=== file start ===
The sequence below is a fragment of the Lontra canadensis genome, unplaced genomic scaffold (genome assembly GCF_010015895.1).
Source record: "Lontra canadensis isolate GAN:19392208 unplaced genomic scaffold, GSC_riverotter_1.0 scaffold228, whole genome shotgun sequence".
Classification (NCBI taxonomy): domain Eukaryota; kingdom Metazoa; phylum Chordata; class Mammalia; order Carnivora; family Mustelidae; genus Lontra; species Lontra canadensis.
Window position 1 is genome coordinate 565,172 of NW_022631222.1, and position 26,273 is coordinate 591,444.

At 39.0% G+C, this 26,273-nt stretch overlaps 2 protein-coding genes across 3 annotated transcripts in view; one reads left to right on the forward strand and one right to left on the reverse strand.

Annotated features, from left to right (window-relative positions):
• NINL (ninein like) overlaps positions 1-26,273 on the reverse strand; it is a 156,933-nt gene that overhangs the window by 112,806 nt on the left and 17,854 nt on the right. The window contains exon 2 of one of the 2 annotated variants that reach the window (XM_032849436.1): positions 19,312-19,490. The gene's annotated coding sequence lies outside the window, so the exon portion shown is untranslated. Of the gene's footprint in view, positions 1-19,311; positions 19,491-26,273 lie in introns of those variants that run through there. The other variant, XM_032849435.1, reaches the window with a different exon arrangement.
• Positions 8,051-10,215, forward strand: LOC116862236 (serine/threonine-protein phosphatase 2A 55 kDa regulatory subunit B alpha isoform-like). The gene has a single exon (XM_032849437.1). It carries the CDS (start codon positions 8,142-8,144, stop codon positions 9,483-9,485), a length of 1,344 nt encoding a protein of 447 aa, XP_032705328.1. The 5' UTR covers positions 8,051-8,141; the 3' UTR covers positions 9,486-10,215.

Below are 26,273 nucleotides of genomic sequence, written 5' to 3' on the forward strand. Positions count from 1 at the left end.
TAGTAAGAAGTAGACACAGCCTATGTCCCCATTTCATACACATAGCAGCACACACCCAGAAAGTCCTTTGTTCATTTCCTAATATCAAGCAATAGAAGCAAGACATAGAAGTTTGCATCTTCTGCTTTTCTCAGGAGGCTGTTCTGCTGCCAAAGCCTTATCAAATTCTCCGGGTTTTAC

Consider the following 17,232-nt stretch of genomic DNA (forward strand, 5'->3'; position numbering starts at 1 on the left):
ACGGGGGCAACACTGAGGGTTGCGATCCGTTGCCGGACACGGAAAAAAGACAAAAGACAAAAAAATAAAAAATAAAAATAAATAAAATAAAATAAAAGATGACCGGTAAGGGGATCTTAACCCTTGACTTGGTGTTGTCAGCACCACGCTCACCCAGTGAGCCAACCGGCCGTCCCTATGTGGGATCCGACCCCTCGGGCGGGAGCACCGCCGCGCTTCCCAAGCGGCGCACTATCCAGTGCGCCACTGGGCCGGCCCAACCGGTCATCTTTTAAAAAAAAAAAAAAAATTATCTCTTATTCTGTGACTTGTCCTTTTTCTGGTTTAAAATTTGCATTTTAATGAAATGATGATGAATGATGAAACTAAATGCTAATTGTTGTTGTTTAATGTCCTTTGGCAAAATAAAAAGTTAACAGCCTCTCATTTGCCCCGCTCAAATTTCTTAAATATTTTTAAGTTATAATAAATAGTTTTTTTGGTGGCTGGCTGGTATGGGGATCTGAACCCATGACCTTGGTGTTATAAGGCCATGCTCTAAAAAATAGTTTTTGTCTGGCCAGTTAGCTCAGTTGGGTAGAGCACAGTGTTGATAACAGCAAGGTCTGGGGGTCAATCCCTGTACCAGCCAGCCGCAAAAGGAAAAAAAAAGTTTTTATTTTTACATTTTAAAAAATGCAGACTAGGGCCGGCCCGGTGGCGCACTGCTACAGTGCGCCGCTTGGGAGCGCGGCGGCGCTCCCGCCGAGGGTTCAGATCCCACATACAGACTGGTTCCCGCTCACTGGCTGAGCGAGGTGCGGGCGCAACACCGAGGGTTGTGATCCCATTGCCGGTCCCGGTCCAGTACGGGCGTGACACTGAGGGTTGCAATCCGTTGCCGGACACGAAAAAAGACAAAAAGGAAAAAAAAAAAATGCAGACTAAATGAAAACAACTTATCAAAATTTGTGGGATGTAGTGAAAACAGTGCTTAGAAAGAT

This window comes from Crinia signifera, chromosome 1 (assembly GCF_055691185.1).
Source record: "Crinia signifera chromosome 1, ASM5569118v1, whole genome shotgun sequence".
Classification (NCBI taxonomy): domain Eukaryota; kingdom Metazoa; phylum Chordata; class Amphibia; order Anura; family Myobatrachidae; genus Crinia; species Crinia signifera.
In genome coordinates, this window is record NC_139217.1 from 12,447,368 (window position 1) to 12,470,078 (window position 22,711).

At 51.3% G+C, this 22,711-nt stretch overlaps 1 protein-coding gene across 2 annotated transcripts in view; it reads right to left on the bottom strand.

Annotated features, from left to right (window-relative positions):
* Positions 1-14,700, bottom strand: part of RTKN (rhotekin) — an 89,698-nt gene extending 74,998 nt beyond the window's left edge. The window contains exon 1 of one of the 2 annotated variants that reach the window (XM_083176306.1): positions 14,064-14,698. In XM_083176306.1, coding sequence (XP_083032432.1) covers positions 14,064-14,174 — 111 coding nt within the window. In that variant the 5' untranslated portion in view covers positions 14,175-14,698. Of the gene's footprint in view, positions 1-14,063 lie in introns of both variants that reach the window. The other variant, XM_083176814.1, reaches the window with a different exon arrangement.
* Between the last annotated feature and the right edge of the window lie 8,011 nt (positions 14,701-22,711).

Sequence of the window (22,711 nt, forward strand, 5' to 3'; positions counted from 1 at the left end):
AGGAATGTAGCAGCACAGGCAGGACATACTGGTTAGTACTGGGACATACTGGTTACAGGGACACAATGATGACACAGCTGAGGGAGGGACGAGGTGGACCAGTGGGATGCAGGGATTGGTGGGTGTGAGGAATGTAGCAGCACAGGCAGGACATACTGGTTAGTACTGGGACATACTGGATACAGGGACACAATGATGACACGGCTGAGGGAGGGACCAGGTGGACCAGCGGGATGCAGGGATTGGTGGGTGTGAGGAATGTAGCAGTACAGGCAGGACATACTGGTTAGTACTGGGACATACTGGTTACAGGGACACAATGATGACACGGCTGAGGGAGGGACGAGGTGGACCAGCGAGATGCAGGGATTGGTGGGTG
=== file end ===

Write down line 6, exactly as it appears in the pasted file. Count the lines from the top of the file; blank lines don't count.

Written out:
Annotated features, from left to right (window-relative positions):